ANDREW ROWE INTERVIEW – DIRECTOR, CROWN AND ANCHOR
A raw look at the effects of childhood trauma through the eyes of two estranged cousins, writer-director Andrew Roweâs CROWN AND ANCHOR bows July 2 from Uncorkâd.
CROWN AND ANCHOR follows James Downey (Michael Rowe), who is living a disciplined and straight edge lifestyle as a result of growing up with an abusive alcoholic father. His estranged cousin Danny (Matt Wells) is drowning his own trauma with drugs and booze. When their lives are forced to intersect once more, they each begin to unravel as the past returns with violent and tragic consequences.Â
How many months have you been on the promo trail for the film now? It had a run in Canada, I believe?
It hasnât been consecutive, there have been gaps, but essentially Iâve been promoting this film since it premiered at Cinequest in March 2018. It was in select theatres in Canada and the US in August-November 2018.
Is this something you enjoy â talking about the movie?Â
In terms of the film itself, how close to it are you? Itâs something you and your brother crafted together, right?
Not quite. Matt Wells, who produced and acted in the film, had worked on a script inspired by aspects of his family history for some time and Michael had been giving him notes and collaborating with him. They had hit a bit of a wall so Michael suggested Matt show me the script. I looked at it and I had a lot of notes and ideas. From there I was brought in to direct and Matt graciously allowed me to completely start over with the script as long as it stayed true to the themes he had wanted to explore.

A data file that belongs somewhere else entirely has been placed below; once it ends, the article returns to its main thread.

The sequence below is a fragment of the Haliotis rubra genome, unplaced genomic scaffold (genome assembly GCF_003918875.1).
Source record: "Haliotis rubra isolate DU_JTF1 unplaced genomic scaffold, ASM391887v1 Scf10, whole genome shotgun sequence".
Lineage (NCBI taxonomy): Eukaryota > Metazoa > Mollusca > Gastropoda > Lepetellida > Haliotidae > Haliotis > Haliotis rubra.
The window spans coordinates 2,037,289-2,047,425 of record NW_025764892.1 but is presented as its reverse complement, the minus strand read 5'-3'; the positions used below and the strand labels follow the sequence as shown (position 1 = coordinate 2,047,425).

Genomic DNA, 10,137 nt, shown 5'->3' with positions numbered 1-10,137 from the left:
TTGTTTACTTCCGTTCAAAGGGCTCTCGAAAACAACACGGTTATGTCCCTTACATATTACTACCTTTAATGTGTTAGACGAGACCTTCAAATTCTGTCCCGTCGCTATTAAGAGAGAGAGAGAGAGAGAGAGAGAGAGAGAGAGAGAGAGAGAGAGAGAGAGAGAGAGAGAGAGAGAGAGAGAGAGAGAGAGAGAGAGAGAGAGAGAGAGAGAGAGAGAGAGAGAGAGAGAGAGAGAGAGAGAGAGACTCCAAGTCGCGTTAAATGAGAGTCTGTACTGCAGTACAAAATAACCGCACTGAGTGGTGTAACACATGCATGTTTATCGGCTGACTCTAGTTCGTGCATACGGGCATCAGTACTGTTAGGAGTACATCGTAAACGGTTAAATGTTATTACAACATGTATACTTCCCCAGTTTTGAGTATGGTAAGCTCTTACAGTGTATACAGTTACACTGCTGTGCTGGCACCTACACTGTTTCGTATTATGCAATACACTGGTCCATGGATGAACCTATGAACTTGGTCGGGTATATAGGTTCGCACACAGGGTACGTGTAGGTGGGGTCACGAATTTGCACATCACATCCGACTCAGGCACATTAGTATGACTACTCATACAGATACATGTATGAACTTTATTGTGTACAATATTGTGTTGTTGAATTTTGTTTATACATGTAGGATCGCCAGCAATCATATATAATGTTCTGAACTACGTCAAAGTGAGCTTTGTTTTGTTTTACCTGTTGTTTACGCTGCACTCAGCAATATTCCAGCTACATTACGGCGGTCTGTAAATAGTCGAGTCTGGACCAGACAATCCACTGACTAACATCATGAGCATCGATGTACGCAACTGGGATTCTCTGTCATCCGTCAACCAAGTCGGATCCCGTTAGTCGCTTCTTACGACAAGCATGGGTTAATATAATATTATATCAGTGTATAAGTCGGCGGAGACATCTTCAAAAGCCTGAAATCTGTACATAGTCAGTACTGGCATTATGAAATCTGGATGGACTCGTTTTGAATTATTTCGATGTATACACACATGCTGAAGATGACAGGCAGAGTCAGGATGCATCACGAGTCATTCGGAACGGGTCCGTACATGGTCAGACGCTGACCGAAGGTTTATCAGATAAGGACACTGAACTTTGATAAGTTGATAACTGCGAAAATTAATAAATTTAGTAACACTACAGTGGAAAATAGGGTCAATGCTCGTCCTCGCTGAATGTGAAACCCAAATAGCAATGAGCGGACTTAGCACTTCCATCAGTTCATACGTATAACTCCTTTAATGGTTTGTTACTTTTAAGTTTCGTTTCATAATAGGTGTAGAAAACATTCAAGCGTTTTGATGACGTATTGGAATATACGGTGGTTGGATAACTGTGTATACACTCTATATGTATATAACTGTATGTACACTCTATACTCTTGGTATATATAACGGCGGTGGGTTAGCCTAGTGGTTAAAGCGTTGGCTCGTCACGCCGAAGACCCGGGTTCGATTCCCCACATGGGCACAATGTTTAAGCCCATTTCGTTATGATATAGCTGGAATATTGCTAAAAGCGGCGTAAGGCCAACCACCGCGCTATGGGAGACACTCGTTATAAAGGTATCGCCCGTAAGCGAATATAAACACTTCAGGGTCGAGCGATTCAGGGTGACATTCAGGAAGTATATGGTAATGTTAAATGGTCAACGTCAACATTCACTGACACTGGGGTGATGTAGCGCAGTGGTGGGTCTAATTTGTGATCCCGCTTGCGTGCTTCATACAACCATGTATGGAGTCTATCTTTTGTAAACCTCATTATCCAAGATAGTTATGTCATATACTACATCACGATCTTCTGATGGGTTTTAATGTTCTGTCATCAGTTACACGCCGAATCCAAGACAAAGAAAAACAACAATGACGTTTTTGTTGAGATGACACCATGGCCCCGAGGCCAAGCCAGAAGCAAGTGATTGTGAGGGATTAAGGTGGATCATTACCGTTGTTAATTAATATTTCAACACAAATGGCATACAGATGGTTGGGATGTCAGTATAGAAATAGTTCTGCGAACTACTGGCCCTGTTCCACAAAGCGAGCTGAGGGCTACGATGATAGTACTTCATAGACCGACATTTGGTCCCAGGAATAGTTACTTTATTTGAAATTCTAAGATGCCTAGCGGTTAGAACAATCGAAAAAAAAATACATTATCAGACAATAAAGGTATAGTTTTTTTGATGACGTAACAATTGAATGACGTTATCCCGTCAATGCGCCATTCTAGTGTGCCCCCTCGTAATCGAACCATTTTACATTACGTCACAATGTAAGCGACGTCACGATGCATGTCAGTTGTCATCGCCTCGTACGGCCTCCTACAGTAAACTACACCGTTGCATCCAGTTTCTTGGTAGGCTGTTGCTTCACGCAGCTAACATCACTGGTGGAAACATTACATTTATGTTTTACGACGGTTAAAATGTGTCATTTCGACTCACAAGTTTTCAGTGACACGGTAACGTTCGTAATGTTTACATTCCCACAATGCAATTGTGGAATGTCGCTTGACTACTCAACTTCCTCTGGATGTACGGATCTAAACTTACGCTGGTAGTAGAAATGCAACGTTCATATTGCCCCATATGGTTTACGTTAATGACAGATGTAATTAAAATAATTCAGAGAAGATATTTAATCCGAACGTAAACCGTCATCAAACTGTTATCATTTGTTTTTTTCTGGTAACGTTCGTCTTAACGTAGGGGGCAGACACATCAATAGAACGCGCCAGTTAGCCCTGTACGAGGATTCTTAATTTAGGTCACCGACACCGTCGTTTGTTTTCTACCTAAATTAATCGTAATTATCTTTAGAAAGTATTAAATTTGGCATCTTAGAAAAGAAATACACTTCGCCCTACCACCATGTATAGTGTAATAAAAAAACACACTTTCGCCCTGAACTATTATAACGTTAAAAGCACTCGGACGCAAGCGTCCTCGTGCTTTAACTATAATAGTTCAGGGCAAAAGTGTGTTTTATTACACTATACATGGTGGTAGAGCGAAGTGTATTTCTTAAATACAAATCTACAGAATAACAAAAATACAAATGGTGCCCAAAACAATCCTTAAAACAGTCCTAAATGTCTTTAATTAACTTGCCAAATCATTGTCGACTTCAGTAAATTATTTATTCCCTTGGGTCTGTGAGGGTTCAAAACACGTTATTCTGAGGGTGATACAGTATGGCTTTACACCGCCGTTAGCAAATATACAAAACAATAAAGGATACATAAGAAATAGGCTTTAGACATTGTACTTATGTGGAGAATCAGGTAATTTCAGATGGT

And are you now ready to release it upon the world?
Absolutely. I was ready 14 months ago.
What was it about this particular story that appealed to you?
What appealed to me was the opportunity to explore two characters who are so different but joined together so deeply. Itâs almost as if they are two halves of one person, two sides of the same coin. I had always wanted to dive into that and this presented the perfect opportunity. To get to essentially make two separate films that work together as one was very exciting.
And was Michael the first ânameâ onboard? Did his involvement in âArrowâ help puts butts on seats overseas?
Well to me he is just my brother so that never occurred to me, and I donât think it occurred to him either. We were all pretty excited when Robert Joy signed on. He was the first person to say yes who we didnât already know so that made us all feel amazing. To have such a great actor like the script and want to be a part of it really made us feel legit.
Being a crime drama, was there a check-list of things you HAD to have in the film?
I figured it would be good to have tons of drugs, some robberies, a little graphic violence so that I could present themes of trauma and toxic masculinity in a way that was intense and thrilling and visceral instead of a chamber drama. Donât get me wrong, I love chamber dramas, I love Ingmar Bergman films, but I was concerned there wouldnât be an audience for such a thing.
And did the script change at all over the course of development?
In terms of the script I wrote, not too much. Certain things got cut, certain things got tightened, stuff got explored deeper, but nothing too drastic. I think the most changes happened once we were filming and when I was editing because the movie can then reveal itself to you. Something works on the page but then after youâve seen how things are playing, suddenly a scene doesnât fit anymore or it becomes redundant and you have to be open to that and let the movie be true to itself. A wiser person than I once said every film is actually three films: the film you write, the film you shoot, and the film you edit. Thatâs very true.
If the movie was playing in a double feature at the drive-in with another movie, what film would you suggest be the support feature?
Wow, I really donât know. I guess I would suggest playing La Haine because maybe it could help people see how awesome black and white and subtitles can be.